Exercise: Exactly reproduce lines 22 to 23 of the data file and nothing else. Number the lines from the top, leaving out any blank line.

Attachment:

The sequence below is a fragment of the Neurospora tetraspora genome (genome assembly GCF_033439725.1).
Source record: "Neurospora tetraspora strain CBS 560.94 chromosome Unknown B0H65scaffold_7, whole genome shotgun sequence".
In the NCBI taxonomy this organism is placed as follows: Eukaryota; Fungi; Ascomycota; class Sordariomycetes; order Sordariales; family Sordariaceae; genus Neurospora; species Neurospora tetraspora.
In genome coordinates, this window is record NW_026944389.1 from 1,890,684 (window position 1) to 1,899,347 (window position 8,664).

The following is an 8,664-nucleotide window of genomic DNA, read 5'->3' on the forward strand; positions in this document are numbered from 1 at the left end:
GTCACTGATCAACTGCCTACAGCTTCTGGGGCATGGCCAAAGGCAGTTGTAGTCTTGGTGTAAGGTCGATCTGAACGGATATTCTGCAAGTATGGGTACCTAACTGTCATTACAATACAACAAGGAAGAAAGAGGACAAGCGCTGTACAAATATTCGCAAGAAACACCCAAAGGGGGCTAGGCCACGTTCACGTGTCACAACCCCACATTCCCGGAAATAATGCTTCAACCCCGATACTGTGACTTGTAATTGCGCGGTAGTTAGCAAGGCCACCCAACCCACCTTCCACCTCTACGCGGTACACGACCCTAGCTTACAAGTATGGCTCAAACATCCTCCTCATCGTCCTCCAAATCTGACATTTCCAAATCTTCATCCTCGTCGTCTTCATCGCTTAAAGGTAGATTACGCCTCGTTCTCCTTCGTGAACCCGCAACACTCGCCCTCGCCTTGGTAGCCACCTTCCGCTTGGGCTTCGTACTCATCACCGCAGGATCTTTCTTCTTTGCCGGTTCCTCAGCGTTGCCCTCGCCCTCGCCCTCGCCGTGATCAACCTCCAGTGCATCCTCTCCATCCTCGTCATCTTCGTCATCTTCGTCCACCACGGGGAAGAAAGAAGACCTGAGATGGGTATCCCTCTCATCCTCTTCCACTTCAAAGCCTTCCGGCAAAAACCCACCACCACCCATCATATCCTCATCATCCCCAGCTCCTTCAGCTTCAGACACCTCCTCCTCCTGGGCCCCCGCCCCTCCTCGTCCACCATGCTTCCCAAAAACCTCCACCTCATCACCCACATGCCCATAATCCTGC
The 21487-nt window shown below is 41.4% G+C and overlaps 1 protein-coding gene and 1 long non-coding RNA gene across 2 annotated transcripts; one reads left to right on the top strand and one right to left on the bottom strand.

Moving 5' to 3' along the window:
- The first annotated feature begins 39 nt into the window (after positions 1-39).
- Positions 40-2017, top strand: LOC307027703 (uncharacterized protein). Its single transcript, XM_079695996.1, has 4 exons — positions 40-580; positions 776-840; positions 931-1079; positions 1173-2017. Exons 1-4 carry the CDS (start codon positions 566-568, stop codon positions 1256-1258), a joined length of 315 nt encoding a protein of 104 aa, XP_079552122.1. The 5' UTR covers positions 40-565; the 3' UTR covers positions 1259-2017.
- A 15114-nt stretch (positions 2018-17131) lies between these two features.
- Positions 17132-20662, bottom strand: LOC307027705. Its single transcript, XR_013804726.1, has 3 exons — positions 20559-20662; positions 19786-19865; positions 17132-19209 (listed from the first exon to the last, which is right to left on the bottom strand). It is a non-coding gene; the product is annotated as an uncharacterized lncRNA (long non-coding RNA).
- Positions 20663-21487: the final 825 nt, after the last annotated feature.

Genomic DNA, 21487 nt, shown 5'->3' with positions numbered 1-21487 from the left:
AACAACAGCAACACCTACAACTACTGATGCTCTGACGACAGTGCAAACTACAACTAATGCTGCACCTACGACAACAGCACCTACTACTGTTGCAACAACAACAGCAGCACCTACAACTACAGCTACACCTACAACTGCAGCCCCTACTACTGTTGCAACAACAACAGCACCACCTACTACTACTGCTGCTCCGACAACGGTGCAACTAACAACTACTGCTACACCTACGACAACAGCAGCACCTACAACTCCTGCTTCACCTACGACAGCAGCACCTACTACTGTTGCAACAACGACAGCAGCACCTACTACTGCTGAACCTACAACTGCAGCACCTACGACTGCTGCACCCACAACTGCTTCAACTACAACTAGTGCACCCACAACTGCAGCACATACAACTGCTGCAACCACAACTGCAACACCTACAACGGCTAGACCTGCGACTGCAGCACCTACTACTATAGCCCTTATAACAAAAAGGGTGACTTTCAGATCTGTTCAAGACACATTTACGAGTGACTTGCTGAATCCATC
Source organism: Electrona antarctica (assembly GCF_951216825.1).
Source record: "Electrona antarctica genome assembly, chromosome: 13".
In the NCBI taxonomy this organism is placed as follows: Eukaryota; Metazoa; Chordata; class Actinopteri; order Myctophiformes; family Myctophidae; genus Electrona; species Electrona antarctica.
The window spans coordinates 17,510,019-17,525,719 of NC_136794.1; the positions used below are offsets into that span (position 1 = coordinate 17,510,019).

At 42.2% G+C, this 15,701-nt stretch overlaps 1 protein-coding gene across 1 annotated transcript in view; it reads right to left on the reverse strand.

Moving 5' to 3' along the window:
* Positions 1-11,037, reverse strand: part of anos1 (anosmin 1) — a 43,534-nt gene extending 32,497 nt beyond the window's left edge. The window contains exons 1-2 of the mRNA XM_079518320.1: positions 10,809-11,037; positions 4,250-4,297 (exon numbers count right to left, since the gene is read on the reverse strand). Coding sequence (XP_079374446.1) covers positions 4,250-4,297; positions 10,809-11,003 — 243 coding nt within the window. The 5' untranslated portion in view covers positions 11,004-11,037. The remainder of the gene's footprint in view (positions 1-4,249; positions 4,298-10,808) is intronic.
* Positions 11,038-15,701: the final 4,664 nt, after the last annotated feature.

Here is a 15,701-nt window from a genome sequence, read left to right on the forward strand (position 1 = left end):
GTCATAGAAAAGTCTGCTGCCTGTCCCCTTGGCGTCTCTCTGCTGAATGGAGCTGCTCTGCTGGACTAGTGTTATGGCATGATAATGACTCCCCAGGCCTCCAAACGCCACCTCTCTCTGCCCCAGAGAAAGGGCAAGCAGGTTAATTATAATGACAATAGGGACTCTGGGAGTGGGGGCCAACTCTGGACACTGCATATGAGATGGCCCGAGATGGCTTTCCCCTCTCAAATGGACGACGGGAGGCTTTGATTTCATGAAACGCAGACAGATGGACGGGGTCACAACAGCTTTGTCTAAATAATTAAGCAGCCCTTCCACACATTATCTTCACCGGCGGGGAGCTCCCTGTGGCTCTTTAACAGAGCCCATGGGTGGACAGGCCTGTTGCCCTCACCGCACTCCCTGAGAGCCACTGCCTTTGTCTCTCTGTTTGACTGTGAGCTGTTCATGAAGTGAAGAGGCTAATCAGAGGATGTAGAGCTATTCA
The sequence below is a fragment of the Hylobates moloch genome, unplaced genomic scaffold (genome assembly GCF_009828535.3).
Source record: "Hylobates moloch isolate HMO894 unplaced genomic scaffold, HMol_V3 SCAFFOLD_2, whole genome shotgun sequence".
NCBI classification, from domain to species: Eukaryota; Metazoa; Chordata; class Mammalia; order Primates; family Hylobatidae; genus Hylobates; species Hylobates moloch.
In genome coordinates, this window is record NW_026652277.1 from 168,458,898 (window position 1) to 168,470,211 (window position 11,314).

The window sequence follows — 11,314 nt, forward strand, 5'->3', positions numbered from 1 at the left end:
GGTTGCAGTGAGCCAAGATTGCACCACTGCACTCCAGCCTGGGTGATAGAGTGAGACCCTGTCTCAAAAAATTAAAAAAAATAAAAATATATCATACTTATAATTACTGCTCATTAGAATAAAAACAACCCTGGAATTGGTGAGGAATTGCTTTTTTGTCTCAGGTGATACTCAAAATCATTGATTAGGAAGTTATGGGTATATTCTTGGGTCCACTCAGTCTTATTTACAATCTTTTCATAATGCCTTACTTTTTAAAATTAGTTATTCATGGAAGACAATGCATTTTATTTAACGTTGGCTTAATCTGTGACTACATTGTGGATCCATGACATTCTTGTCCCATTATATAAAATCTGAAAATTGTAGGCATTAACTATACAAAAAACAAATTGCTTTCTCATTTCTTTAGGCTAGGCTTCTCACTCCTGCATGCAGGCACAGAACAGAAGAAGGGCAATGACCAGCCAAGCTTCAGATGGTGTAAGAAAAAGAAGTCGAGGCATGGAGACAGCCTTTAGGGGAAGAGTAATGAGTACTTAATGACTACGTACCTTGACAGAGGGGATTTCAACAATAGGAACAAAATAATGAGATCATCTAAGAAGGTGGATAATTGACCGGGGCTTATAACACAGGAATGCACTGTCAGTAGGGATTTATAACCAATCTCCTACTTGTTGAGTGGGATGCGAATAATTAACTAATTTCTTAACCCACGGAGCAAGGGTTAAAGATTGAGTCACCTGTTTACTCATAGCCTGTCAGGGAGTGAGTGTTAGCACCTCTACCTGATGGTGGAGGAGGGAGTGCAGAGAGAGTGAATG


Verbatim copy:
* Positions 1-11,037, reverse strand: part of anos1 (anosmin 1) — a 43,534-nt gene extending 32,497 nt beyond the window's left edge. The window contains exons 1-2 of the mRNA XM_079518320.1: positions 10,809-11,037; positions 4,250-4,297 (exon numbers count right to left, since the gene is read on the reverse strand). Coding sequence (XP_079374446.1) covers positions 4,250-4,297; positions 10,809-11,003 — 243 coding nt within the window. The 5' untranslated portion in view covers positions 11,004-11,037. The remainder of the gene's footprint in view (positions 1-4,249; positions 4,298-10,808) is intronic.
* Positions 11,038-15,701: the final 4,664 nt, after the last annotated feature.